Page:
What is fermentation?

All fresh produce naturally contains microorganisms like bacteria, yeasts and moulds. Some of these microorganisms will spoil your food, but certain bacteria are beneficial and under the right conditions can transform raw foods into something really special. The beneficial bacteria break down the natural sugars into forms that are easier to digest. Lactic acid is a by-product of fermentation which helps to control any harmful bacteria and preserves the vegetables.

This page will cover the basics and focus on sugar and starter fermenting methods. Salt fermenting (typically done with vegetables) has it's own page.

Fermenting vegetables usually uses salt to create a brine. When finished, the texture of the food is somewhere between fresh and pickled so it's softer than fresh but still usually somewhat crunchy. See our salt brining page for details!

Salt isn't the only way to ferment. Sugar also inhibits growth of harmful organisms so sugar, honey, or sweet fruits can be used as a base for fermentation. This is often used in alcohol production (which we don't explore on this site). Immersing produce like garlic in honey is an easy way to ferment.

You can also ferment by culturing beneficial organisms in your foods. In these cases, you need a starter or seed colony of beneficial organisms to begin the process. In kombucha making this starter is called a scoby, for kefir it's called grains, and for yogurt it's called culture. You can buy starters or find them shared in local fermentation groups. Once you have batches with live culture, you can save your own from batch to batch.

Best practices

Use freshly harvested vegetables. Scrub off soil and wash well in cool water. Start fermenting soon after harvesting your vegetables for best results. Do not use store packaged baby carrots or other "ready to eat" vegetables as they may have been treated with food-safe cleaners that will prevent successful fermentation.

Food grade plastic containers, glass or ceramics are good. Don’t use containers that have scratches or cracks which might harbour harmful bacteria. Metal containers (except for stainless steel) may react with the acid in the food and give it a strange flavour or colour. Never use plastic garbage bags or garbage cans for fermenting. Large ceramic crocks are good for fermenting larger amounts of food.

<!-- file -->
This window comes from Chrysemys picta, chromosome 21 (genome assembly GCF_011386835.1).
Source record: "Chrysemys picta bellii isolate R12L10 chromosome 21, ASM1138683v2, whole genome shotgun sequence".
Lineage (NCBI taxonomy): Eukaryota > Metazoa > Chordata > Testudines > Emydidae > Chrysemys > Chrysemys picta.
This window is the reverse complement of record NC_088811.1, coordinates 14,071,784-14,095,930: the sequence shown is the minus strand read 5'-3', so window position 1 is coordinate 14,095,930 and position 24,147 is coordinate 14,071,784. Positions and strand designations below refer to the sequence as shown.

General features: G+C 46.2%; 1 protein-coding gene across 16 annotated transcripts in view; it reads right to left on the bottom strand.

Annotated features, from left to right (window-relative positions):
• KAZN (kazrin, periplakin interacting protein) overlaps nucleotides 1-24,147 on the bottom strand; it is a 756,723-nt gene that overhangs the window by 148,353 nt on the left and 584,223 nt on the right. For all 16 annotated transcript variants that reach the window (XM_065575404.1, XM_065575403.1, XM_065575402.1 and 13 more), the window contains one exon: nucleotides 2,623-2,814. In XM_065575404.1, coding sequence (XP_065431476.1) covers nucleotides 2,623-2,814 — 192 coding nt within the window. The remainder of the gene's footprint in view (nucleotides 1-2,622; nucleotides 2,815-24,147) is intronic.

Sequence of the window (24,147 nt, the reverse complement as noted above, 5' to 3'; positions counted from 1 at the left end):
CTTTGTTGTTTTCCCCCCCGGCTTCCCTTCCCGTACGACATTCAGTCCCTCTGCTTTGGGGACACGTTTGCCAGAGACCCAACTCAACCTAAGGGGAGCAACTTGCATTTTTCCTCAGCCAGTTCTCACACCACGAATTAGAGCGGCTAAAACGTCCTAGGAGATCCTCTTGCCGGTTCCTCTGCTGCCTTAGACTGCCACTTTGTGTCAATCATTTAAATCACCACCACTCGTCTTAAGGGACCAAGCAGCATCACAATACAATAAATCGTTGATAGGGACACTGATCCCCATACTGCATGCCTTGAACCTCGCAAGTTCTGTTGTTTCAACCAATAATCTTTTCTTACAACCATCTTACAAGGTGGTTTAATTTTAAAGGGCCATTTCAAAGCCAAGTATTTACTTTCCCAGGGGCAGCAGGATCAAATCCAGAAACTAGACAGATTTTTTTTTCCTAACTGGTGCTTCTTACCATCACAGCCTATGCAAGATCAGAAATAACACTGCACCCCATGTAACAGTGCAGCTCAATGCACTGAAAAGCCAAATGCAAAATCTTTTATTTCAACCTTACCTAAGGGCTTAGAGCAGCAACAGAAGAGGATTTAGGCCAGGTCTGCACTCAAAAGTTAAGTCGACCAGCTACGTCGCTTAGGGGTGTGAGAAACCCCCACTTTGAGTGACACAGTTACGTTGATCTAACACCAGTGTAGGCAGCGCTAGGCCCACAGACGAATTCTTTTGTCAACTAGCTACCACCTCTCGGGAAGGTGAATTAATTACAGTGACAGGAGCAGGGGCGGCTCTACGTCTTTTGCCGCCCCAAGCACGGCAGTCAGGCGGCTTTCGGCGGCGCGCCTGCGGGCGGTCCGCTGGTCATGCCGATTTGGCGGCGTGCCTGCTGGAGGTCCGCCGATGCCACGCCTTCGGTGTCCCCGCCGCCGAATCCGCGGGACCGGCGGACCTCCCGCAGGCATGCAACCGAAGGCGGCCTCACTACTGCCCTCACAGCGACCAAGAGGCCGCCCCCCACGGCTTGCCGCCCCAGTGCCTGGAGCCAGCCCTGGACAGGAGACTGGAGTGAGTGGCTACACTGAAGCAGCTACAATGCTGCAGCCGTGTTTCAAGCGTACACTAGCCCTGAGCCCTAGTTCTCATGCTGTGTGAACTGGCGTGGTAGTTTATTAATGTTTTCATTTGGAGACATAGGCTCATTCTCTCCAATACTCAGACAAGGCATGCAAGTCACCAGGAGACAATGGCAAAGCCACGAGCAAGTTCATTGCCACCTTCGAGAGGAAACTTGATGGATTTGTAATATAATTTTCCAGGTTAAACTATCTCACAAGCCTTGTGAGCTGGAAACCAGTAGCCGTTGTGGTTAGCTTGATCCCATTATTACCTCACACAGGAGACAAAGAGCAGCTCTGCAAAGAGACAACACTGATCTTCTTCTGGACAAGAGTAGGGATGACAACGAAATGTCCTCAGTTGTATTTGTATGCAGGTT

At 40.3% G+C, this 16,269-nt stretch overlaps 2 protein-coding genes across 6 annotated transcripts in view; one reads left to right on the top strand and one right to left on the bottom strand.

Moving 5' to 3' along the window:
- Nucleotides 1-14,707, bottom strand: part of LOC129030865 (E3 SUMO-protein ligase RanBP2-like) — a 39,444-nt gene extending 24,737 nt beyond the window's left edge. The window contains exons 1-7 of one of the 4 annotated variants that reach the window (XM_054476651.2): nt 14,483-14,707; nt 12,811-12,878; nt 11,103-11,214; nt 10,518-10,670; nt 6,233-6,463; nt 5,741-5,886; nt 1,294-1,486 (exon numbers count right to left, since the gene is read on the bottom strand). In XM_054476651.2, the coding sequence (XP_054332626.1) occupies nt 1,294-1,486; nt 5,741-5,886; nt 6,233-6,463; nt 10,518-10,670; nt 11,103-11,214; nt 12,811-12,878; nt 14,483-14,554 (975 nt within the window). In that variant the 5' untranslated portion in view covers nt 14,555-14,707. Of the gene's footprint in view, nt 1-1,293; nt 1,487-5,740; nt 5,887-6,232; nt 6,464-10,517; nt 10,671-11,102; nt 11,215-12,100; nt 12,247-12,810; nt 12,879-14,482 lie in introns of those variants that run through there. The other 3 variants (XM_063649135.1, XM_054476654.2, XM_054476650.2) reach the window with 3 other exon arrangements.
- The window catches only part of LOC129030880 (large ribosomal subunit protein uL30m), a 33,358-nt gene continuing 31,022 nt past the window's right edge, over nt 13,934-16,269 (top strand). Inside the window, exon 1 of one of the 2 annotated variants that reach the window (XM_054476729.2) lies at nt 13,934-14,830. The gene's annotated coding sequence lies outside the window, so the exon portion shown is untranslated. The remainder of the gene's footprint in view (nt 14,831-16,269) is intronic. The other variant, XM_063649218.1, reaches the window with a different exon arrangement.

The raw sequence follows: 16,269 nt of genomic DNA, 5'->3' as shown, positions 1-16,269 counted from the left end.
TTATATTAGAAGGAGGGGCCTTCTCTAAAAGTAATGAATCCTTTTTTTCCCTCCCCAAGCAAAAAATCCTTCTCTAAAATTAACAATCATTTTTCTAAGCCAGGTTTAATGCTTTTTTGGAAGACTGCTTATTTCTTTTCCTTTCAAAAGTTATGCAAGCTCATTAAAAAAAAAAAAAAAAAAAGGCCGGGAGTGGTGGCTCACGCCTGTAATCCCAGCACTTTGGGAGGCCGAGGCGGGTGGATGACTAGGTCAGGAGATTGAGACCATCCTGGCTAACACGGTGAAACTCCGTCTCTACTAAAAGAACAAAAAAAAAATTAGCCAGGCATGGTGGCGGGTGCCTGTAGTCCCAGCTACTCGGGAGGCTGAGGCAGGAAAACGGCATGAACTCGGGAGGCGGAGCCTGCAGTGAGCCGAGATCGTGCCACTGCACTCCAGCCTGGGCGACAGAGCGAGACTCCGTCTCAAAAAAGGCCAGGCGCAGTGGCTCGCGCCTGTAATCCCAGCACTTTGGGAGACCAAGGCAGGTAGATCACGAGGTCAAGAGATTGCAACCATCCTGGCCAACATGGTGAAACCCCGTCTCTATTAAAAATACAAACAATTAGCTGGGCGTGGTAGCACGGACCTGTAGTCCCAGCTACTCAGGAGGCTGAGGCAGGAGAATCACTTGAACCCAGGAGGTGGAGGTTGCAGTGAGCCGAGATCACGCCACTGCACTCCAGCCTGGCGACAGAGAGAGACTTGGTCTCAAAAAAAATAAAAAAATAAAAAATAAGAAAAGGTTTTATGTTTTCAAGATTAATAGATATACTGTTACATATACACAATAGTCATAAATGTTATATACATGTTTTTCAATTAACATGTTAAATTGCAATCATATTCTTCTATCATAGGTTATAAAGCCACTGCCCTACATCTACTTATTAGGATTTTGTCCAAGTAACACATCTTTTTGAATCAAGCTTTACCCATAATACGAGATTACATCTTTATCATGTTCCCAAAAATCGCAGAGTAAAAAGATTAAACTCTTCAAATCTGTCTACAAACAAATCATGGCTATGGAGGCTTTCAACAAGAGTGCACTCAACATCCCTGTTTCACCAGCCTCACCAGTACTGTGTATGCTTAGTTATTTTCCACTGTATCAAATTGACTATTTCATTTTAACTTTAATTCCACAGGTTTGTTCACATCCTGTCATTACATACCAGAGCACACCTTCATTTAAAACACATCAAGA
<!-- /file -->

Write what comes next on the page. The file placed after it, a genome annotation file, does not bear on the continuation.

Wash all surfaces, tools and containers used for fermenting. Use hot sudsy water and then rinse well with very hot water. 

Use freshly harvested fruit and vegetables. Scrub off soil and wash well in cool water. Start fermenting soon after harvest for best results. 

If you notice scum on top of the brine, remove it with a slotted spoon. If your ferments are moldy, slimy or smell bad, then something has gone wrong. Discard the entire batch.

After fermenting you can put the finished product in smaller clean containers and store them in a cool place like a refrigerator. When temperatures are cooler, fermentation slows down. That’s why fermented foods can be stored for up to three months or longer, without losing their quality and good taste. 

If you want to store fermented foods much longer than 3 months, you may wish to can them using recommended processing times for each food. Canning will alter the beneficial organisms that live in your product so if you're very keen on the health benefits of these, you may wish to plan smaller, more frequent batches to ensure they get eaten. There are some fermenting methods that use "starters" from existing ferments where you'd frequently add new produce. This is a different method and does not require canning to maintain long term.


This page is new so we haven't added the sugar and starter fermentation recipes yet. We keep the salt brine recipes on the Fermenting vegetables with salts page. Expect to see more here come harvest time!


Sources and further reading

Since it is no longer a common food preservation technique, a lot of people are concerned about fermenting foods. It helps to see other people succeed with recipes you've never considered. There are many fantastic Facebook groups dedicated to fermenting. Join one and see what everyone is doing. The variety of fermented foods people eat may suprise you!

Hertzberg, Ruth; Greene, Janet; Vaughan, Beatrice (2010) Putting Food By: Fifth Edition. New York, New York: Penguin Group (USA) Inc.  

Lewin, Alex (2012) Real Food Fermentation: Preserving whole fresh food with live cultures in your home kitchen. Beverly, Massachusetts: Quarry Books. 

Cancler, Carole (2012) The Home Preserving Bible. New York, New York: Penguin Group (USA) Inc.